Pontificia Universidad Católica de Chile Pontificia Universidad Católica de Chile
Ruiz R, Giaralis A, Taflanidis A, Lopez-Garcia D (2017): Risk-informed optimization of the Tuned Mass-Damper-Inerter (TMDI) for seismic protection of buildings in Chile. 16th World Conference on Earthquake Engineering, electronic paper no. 3728, Asociación Chilena de Sismología e Ingeniería Sísmica, Santiago, Chile. (2017)

Risk-informed optimization of the Tuned Mass-Damper-Inerter (TMDI) for seismic protection of buildings in Chile

Tipo de publicación : Conferencia No DCC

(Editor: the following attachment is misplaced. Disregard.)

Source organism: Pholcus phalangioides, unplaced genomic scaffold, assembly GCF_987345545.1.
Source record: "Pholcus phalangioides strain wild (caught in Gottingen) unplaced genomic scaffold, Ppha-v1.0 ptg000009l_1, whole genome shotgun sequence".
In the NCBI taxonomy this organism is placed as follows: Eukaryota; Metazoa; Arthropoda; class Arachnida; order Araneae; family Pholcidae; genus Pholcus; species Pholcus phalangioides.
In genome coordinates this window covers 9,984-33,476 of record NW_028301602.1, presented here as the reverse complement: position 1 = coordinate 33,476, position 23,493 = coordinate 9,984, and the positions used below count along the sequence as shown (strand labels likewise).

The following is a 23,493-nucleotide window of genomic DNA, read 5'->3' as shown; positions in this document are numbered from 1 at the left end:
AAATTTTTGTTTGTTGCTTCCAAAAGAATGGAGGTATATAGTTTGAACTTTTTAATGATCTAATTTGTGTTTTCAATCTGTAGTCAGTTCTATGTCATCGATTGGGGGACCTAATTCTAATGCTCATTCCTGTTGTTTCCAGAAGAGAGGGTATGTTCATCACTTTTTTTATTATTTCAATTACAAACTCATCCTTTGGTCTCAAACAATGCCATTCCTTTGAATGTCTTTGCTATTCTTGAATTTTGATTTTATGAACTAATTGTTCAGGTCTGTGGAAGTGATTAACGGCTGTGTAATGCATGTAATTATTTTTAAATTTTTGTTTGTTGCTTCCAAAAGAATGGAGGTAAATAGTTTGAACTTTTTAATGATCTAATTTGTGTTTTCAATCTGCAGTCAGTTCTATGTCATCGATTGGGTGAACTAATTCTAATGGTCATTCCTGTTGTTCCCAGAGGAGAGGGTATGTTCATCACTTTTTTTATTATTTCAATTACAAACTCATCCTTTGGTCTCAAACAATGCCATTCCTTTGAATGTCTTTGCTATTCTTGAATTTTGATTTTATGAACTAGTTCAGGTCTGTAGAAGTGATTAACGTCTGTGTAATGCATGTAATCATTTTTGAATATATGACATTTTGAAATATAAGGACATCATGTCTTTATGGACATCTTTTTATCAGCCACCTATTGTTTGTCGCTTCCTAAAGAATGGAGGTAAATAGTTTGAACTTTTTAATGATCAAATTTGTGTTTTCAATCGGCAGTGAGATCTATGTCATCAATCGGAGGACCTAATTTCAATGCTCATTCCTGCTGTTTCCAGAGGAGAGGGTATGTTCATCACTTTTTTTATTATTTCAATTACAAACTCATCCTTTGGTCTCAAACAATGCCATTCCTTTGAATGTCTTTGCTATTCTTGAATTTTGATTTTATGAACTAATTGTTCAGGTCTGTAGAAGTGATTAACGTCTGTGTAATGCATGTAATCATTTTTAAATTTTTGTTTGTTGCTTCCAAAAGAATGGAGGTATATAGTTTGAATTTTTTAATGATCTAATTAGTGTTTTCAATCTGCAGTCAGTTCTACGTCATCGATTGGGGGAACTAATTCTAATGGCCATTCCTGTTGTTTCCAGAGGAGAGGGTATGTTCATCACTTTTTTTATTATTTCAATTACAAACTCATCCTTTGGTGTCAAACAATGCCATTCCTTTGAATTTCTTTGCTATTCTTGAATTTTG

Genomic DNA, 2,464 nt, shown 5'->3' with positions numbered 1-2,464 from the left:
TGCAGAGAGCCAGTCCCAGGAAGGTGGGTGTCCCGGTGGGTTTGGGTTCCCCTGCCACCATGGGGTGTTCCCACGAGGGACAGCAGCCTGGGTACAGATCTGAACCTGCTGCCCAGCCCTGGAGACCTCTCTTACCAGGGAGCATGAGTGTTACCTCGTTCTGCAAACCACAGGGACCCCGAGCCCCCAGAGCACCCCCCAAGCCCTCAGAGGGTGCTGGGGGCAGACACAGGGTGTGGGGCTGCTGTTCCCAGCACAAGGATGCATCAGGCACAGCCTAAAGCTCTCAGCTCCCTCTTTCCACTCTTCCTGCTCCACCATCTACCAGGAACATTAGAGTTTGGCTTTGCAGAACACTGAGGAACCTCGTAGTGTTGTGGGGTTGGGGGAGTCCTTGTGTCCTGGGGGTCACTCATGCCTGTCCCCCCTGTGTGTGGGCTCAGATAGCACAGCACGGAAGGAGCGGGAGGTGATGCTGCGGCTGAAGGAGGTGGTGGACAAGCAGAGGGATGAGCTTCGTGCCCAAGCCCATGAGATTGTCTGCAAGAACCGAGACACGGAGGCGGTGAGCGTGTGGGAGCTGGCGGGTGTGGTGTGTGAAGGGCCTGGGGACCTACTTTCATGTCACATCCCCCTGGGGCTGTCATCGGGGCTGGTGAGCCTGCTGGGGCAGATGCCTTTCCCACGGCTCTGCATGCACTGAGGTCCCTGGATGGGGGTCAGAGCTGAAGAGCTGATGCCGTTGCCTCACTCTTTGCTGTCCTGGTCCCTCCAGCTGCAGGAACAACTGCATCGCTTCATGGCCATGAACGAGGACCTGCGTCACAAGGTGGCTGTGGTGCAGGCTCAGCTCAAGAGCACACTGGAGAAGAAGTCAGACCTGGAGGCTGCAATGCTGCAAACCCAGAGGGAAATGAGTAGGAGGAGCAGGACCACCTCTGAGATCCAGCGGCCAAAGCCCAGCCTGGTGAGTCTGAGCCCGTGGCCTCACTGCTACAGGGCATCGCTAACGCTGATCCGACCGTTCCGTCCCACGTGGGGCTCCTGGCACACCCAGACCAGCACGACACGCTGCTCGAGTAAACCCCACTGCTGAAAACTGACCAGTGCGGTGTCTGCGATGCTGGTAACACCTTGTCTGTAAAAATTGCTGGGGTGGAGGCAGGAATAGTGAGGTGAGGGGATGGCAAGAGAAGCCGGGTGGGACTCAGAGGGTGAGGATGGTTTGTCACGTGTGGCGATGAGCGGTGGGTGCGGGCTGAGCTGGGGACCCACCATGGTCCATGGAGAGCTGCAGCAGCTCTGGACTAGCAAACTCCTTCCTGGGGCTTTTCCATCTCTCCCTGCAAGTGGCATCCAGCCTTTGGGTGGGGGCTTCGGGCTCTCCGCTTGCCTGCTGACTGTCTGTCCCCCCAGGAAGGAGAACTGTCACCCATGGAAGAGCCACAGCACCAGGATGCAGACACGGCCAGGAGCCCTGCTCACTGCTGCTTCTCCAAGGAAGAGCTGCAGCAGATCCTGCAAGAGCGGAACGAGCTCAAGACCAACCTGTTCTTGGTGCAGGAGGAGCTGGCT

In recent decades, the concept of the passive linear tuned mass-damper (TMD) has been considered as a valid option for vibration suppression of dynamically excited building structures due to its relatively simple design and practical implementation. Conceptually, the TMD comprises a mass attached to the structure whose vibration motion is to be controlled (primary structure) via optimally designed/”tuned” linear spring and viscous damper elements. Aside from the dynamical properties of the primary structure, the effectiveness of the TMD depends heavily on the inertia of the attached mass and on the attributes and nature of the dynamic excitation. For effective control of wind-induced vibrations a TMD mass weighting in between 0.5% to 1% of the total building weight is usually sufficient. However, controlling earthquake induced oscillations in buildings commonly requires a significantly heavier TMD mass. In this respect, recently, a generalization of the passive linear TMD was proposed incorporating an “inerter” device: the tuned mass-damper-inerter (TMDI). The inerter is a two-terminal device developing a resisting force proportional to the relative acceleration of its terminals. The underlying constant of proportionality (inertance) can be up to two orders of magnitude larger than the device physical mass. In this regard, it was shown analytically and numerically that optimally designed TMDI outperforms the classical TMD for a fixed attached mass in terms of relative displacement variance of linear primary structures under stochastic seismic excitations by exploiting the “mass amplification” inerter property.In this work, the optimal risk-informed design of the TMDI for seismic protection of multi-storey buildings in the region of Chile is addressed. Note that the Chilean seismo-tectonic environment is dominated by large magnitude seismic events yielding ground motions of long effective duration whose damage potential can be well reduced by means of TMDs. In this respect, a probabilistic framework is established for design optimization considering seismic risk criteria. Quantification of this risk through response analysis is considered and the seismic hazard is described by a recently developed stochastic ground motion model that offers hazard-compatibility with ground motion prediction equations available for Chile. Multiple criteria are utilized in the design optimization. The main one, representing overall direct benefits, is the life-cycle cost of the system, composed of the upfront TMDI cost and the anticipated seismic losses over the lifetime of the structure. For enhanced decision support, two additional criteria are examined, both represented through some response characteristic with specific probability of exceedance over the lifetime of the structure (therefore corresponding to design events with specific annual rate of exceedance). One such characteristic corresponds to the repair cost, and incorporates risk-averse attitudes into the design process, whereas the other corresponds to the inerter force, which incorporates practical constraints for the force transfer between TMDI and the supporting structure. This ultimately leads to a multi-objective formulation of the design problem. Stochastic simulation is used to estimate all required risk measures, whereas a Kriging metamodel is developed to support an efficient optimization process. The results show that the proposed design framework facilitates a clear demonstration of the benefits of the TMDI (over the TMD) as well as the evaluation of the comparative benefits of increasing the mass of the TMD against increasing the inertance of the TMDI.